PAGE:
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Creating a Roadmap for Women in Agriculture

Deputy Secretary Krysta Harden, seated left, hosted a panel on the role of women in agriculture at the 2014 Agricultural Outlook Forum. Photo by Bob Nichols

Deputy Secretary Krysta Harden, seated left, hosted a panel on the role of women in agriculture at the 2014 Agricultural Outlook Forum. Photo by Bob Nichols

In February, it was my privilege to moderate a panel that featured four exceptional women at the Agricultural Outlook Forum.  The break out session was titled “A Roadmap for Women in Agriculture,” a lively and thought-provoking exchange on the future of women in agriculture.

Autumn Veazey, Debbie Hamrick, Kate Danner and Leslie Wheelock, all shared their passion for agriculture and gave great advice on how to earn a seat at the table.

Growing up, Autumn Veazey saw few leadership roles for women in agriculture, but she now says that the landscape has changed dramatically. Now director of government relations for Land O’Lakes, Veazey strongly believes that all women should advocate for the issues they believe in.

Debbie Hamrick describes herself as an “accidental horticulturalist,” having founded an international magazine, FloraCulture International, based on her love of plants.  At the beginning no one believed her magazine would succeed, but 25 years later, the magazine is still going strong.

Danner grew up on the farm, but when she told her dad she wanted to take it over, he told her to get a college degree first.  She went to Iowa State graduated with a triple major and now manages her family’s 1,500 acre farm. She told the group that she never gets to celebrate her October birthday because she works long hours harvesting soybeans.

Wheelock, a member of the Oneida Nation of Wisconsin, whose grandfather was a farmer and a founding member of the Green Bay (Acme) Packers, decided on the day after the September 11th attacks to change career paths and give back to her Tribal community. She started a farmers market in Washington, D.C. and is now a driving force behind the Native food sovereignty movement in her position as head of USDA’s Office of Tribal Relations.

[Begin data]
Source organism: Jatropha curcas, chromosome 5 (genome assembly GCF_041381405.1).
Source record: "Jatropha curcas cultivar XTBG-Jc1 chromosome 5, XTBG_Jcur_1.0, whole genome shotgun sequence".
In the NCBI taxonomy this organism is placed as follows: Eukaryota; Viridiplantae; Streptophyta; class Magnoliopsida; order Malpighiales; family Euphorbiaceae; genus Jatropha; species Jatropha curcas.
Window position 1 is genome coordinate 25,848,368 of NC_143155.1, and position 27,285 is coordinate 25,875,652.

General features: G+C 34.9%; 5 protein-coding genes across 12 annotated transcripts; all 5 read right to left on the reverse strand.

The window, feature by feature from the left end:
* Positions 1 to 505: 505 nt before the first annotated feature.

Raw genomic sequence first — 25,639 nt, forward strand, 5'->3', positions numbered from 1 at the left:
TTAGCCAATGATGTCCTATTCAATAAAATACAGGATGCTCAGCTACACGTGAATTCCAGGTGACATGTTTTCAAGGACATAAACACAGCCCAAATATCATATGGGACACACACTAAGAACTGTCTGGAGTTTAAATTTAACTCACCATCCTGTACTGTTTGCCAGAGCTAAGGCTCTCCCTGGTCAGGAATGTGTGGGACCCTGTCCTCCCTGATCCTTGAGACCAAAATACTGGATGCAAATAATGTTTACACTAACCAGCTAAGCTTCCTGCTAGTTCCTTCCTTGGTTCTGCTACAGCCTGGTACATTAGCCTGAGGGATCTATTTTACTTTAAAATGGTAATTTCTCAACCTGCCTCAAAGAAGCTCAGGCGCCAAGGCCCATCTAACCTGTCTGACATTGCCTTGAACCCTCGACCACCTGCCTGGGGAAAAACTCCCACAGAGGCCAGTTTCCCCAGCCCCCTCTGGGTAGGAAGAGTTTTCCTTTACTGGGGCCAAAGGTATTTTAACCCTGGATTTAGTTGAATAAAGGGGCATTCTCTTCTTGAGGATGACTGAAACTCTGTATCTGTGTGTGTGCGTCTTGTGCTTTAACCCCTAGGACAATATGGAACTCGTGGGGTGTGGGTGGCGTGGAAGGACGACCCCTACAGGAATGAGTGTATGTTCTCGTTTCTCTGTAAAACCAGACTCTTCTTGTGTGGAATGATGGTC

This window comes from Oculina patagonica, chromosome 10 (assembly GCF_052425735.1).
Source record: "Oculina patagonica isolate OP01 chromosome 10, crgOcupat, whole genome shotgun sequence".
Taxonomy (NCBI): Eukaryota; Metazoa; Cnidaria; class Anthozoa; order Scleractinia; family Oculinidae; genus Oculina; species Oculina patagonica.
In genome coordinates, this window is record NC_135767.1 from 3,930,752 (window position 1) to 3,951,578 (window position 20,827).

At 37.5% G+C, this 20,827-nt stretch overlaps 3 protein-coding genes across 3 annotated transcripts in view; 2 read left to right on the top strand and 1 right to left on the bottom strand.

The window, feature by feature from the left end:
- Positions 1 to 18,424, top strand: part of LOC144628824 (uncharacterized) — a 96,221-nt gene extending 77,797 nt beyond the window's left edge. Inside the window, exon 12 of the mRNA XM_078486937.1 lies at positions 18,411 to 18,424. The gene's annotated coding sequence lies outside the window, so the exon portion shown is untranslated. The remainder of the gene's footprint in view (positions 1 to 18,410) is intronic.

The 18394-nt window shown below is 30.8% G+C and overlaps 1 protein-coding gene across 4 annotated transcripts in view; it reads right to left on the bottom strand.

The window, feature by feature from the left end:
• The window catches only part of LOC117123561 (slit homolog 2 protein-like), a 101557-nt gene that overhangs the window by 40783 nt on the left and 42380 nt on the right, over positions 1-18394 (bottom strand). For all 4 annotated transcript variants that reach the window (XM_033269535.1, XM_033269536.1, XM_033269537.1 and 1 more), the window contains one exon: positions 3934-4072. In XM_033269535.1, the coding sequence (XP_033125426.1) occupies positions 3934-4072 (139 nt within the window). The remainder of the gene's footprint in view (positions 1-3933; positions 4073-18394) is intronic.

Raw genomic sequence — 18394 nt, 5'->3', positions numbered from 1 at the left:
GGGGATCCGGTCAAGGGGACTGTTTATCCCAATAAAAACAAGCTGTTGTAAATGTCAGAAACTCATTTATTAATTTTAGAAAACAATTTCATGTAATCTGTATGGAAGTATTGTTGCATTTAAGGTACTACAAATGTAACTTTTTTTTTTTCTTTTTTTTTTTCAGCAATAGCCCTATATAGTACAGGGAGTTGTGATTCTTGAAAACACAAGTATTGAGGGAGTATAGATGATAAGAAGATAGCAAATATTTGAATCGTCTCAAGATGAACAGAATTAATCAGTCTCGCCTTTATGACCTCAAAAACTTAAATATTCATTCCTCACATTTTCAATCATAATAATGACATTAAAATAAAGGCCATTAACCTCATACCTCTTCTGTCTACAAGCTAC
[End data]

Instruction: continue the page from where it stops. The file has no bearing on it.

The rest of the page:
Here are a few takeaways from the panel that I wanted to share with women just getting started:

  • When you have a passion for agriculture, you will find a way;
  • Finding out what you don’t like to do tells you a lot about what you will want to do;
  • Women have a unique influence on food and ag policy; Congress listens when women speak up.
  • Passions and dreams are constantly evolving; never give up on something you believe in.

All of these women came to Ag Outlook to share their passion for agriculture. The stories of how they all got into the field were different and there are many more women across the country just like them. I strongly encourage any woman interested in agriculture to get involved. Your voice and your passion are essential to earning a seat at the table and building the future that you want to see.

Deputy Agriculture Secretary Krysta Harden makes introductory remarks during a panel discussion on the role of women in agriculture at the 2014 Ag Outlook Forum. Photo by Bob Nichols

Deputy Agriculture Secretary Krysta Harden makes introductory remarks during a panel discussion on the role of women in agriculture at the 2014 Ag Outlook Forum. Photo by Bob Nichols

2 Responses to “Creating a Roadmap for Women in Agriculture”

  1. Wondering minds says:

    Glad to read about the women in the seats. Wish they could help us women farmers get our discrimination claims out to each of the women.

  2. Theresia Gillie says:

    This is an interesting article. I am currently on the Minnesota Soybean Growers Association Board of Directors and I was recently voted as State Secretary. I did not receive this position because I was a woman. I was voted to this position by my peers because of the work I do and have done for the association. There are no “free rides” here. Work hard and you will be recognized for what you do. I love being a director and I am a farmer from North Western Minnesota. It is nice to be recognized for my hard work. When you view yourself as an equal, your peers will view you that way too.

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